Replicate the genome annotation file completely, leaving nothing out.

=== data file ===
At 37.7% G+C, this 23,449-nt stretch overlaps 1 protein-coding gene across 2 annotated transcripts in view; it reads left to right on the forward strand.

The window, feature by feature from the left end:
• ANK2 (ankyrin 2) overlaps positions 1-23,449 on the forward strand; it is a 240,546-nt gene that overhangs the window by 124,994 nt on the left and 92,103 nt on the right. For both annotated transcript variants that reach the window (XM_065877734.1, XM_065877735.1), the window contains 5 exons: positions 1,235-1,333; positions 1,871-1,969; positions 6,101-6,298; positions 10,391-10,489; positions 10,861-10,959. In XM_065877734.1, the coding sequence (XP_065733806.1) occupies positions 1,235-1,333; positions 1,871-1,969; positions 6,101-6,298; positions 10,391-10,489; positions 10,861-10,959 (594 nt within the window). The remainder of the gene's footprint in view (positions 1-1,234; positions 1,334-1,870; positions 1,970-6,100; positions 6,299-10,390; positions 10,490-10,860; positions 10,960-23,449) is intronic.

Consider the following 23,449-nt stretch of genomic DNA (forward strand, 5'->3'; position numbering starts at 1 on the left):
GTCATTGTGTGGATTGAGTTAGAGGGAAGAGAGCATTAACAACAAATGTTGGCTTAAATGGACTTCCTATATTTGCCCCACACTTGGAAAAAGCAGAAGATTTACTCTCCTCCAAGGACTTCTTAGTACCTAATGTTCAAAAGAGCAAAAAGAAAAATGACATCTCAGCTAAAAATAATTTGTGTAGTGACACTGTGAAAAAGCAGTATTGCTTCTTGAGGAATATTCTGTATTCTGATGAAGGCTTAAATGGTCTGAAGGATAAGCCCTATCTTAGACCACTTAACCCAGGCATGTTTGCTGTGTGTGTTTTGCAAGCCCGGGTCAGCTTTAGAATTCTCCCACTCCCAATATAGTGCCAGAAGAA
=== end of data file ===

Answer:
At 37.7% G+C, this 23,449-nt stretch overlaps 1 protein-coding gene across 2 annotated transcripts in view; it reads left to right on the forward strand.

The window, feature by feature from the left end:
• ANK2 (ankyrin 2) overlaps positions 1-23,449 on the forward strand; it is a 240,546-nt gene that overhangs the window by 124,994 nt on the left and 92,103 nt on the right. For both annotated transcript variants that reach the window (XM_065877734.1, XM_065877735.1), the window contains 5 exons: positions 1,235-1,333; positions 1,871-1,969; positions 6,101-6,298; positions 10,391-10,489; positions 10,861-10,959. In XM_065877734.1, the coding sequence (XP_065733806.1) occupies positions 1,235-1,333; positions 1,871-1,969; positions 6,101-6,298; positions 10,391-10,489; positions 10,861-10,959 (594 nt within the window). The remainder of the gene's footprint in view (positions 1-1,234; positions 1,334-1,870; positions 1,970-6,100; positions 6,299-10,390; positions 10,490-10,860; positions 10,960-23,449) is intronic.

Consider the following 23,449-nt stretch of genomic DNA (forward strand, 5'->3'; position numbering starts at 1 on the left):
GTCATTGTGTGGATTGAGTTAGAGGGAAGAGAGCATTAACAACAAATGTTGGCTTAAATGGACTTCCTATATTTGCCCCACACTTGGAAAAAGCAGAAGATTTACTCTCCTCCAAGGACTTCTTAGTACCTAATGTTCAAAAGAGCAAAAAGAAAAATGACATCTCAGCTAAAAATAATTTGTGTAGTGACACTGTGAAAAAGCAGTATTGCTTCTTGAGGAATATTCTGTATTCTGATGAAGGCTTAAATGGTCTGAAGGATAAGCCCTATCTTAGACCACTTAACCCAGGCATGTTTGCTGTGTGTGTTTTGCAAGCCCGGGTCAGCTTTAGAATTCTCCCACTCCCAATATAGTGCCAGAAGAA